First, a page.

Monday, April 30, 2018

Restored by Midge

How much better do I feel after thrift herding at SVDP today?

A lot!

One of my funnest things happened:
I recognized something unusual in the donation mountain. 
Mostly you uncover the same sort of stuff, and a shift can go by without an amazing find; but today, mixed in with a box of well-used, modern action figures was . . .  
Was that . . . ?
It was!
The real deal, too, though I had to ask the cashier to use her young eyes to be sure. She read the teensy-tiny stamp on Midge's butt:
"1960, by Mattel" 
Midge is a smidge older even than me.

And rattling around with her was what's-his-name.

I had to look him up.
According to the box (which sadly did not come with our Allan):                  
"He's Ken's buddy! All of Ken's Clothes Fit Him!"
Draw your own conclusion.

If you're a certain age, you may remember these:
[I didn't have my camera with me---these photos are off eBay. Our Midge was wearing a red one-piece swimming suit.] 

I recognized them instantly (Midge, anyway), even though my parents wouldn't let us have Barbies. Or toy guns, or comic books. 
Or to chew gum or eat sugary breakfast cereal either. 
Or watch daytime TV or join the Girl Scouts. 
Tragic, eh? As I always say, my parents' refusniking made me want these things more.

One of the things I love about thrift herding is that the river of junk delivers childhood memories and desires right––blammo!––there at your feet.
Now I could have Midge, I don't want her, of course.
But I entirely enjoyed washing the dolls and their dirty clothes in the sink, pricing them ($10 each) (reasonable--they're "collectibles"), and putting them on the shelves where you have to ask the cashier for them. 

(In general I don't mind shoplifters, but when I've done a lot of work to prepare something, then I don't want it stolen. Partly because I like to ask the cashier about its sale––like, who bought it?––it's part of the fun of the story.)

For myself, I bought an old tin made in England with a doll on it (and, one might say, a nice example of socially constructed gender performance ), a paper of pins, a bottle of handmade button-flowers, and a little wood ruler distributed by the Police Officer's Federation, pre–9-1-1
––all for $2.08.

Yes, so. Me and Spring Green, we are restored to our selves.

My big thing this week is an appointment, my first, with a job coach on Friday. Per her assignment, I am writing a complete resumé of every job, paid and unpaid, I have done in my entire life.


Anonymous said...

Ah yes, the days of Barbie, Ken, Allan, Midge, and Skipper. I had and still have all of them. My Ken had flocked hair which wore off because his carrying case was smidge small. My Barbie had the blonde bubble hair and Midge was red-headed. Skipper was also long blonde hair. One of my aunts knitted small outfits for them and I still have some of the hand-sewn outfits I made for them. I even bought Barbie her own Corvette (plastic molded).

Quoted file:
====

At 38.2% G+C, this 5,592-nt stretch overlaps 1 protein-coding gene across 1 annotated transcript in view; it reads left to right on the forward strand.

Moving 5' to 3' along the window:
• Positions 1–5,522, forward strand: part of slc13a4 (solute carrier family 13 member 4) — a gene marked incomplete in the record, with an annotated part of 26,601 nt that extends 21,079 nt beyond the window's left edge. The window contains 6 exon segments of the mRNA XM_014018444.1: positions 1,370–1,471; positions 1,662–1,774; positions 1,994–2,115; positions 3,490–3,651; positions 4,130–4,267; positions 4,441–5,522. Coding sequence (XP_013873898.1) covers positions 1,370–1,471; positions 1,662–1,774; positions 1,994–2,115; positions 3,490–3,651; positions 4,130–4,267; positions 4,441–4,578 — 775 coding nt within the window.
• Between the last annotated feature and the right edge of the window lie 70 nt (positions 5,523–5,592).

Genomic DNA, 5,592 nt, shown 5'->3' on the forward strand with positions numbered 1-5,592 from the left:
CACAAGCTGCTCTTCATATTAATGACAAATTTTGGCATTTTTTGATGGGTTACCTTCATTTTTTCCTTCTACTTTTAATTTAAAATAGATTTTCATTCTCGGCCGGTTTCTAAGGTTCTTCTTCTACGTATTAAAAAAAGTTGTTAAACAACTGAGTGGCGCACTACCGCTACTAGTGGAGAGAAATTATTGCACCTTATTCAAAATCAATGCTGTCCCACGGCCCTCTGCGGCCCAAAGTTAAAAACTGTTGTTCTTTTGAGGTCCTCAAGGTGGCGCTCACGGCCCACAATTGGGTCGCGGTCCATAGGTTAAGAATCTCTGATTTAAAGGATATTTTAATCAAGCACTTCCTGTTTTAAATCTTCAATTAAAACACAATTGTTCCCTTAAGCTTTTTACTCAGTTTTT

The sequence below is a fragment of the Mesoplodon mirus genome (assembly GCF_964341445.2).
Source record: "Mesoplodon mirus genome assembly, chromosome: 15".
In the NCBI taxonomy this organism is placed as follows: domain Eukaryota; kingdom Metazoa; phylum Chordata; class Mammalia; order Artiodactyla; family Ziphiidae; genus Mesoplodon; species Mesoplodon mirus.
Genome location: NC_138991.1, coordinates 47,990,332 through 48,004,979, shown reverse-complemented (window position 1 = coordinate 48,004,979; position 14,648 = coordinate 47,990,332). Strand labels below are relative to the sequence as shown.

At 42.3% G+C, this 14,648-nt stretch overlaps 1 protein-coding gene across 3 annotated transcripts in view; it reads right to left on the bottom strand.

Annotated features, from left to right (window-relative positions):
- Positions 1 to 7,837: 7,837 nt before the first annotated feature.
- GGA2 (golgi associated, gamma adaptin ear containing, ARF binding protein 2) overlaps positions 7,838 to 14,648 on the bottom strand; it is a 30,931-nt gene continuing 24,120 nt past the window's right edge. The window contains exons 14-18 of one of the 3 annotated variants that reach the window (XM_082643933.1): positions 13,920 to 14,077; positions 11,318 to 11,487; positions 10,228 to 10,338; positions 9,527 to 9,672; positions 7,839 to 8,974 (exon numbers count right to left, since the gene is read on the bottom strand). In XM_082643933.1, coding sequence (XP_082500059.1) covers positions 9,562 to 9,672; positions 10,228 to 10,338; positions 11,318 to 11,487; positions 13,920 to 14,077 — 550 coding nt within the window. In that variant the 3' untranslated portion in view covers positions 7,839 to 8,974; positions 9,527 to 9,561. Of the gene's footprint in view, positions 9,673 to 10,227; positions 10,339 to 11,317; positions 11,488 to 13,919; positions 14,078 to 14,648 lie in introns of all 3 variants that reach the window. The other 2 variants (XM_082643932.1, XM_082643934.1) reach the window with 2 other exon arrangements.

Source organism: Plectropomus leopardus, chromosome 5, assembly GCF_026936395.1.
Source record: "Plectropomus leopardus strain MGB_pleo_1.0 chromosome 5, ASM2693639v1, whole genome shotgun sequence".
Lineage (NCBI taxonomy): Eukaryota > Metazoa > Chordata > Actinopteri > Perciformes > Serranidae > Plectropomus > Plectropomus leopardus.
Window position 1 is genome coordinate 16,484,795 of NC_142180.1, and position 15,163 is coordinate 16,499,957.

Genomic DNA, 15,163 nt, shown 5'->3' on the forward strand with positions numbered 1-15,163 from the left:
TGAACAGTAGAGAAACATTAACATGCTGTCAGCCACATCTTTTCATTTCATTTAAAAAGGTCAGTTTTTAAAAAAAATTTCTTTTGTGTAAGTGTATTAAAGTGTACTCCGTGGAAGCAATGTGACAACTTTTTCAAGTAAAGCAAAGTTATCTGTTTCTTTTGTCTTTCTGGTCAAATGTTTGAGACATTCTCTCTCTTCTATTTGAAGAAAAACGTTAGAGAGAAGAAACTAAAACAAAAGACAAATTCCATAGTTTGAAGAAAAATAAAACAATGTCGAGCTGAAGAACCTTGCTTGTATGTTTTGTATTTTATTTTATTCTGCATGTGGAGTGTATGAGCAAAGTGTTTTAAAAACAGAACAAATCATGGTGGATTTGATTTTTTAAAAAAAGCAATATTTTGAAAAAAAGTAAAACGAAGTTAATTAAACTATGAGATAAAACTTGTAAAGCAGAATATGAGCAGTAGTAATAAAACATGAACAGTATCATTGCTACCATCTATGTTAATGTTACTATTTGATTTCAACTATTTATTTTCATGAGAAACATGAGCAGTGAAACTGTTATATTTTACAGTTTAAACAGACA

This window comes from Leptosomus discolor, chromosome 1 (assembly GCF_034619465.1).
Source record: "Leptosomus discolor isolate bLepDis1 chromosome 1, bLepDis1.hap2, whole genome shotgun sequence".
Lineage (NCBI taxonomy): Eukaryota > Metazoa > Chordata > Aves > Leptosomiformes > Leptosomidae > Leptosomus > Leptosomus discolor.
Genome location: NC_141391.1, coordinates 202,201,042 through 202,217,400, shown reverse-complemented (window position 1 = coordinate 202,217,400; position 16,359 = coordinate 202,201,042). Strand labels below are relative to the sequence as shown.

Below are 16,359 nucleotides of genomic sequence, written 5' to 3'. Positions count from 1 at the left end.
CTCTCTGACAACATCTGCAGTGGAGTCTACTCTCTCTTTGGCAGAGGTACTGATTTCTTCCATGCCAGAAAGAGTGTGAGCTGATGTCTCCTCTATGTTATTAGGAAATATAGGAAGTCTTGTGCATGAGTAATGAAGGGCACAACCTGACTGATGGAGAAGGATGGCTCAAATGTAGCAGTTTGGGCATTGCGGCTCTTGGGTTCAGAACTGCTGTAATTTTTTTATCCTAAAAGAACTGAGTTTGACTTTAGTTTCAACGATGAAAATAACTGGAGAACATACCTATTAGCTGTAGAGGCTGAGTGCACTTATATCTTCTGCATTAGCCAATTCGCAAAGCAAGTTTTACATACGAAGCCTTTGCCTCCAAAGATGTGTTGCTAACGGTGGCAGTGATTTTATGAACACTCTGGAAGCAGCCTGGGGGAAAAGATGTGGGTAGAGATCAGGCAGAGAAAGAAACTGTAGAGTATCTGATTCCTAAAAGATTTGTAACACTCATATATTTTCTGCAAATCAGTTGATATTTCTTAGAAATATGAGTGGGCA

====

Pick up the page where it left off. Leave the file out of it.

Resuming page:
Isn't it interesting to hear what parents allowed/not allowed their kids to do: no white bread in our house (only whole grain), no soft drinks, no phone calls after 10 at night, no sugary breakfast cereals.We also didn't have a TV while going up (lots of reading).

Such fun to find things you really didn't anticipate!

Writing up all the jobs in your life sounds quite interesting. You may find there is more overlap than expected.


Frex said...

Wow, you still have your dolls, Kirsten? And some of their handmade outfits?
That's great!
I wish Blogger let commenters post photos, so I could see. [They don't do anything to keep this site up to date anymore.]
You could start a blog and post pictures...
--Fresca (signed into my Frex account)

Bink said...

I think I had both Midge and Alan...and every other Barbie thing imaginable. My mother must have wanted it all, because I don’t remember ever asking for anything Barbie related; though I did enjoy picking out clothes for her (in the Sears toy department?). Even as a kid I found Barbie’s world vapid...but Ken did make a dashing Lawrence of Arabia, and the whole set were more fun when thrown to the lions in Ancient Rome.

Fresca said...

BINK: Throw Barbie to the lions! Their dull lives needed a little spicing up, that's for sure.
I'm just wondering---who was the lion? Did you have a stuffed lion?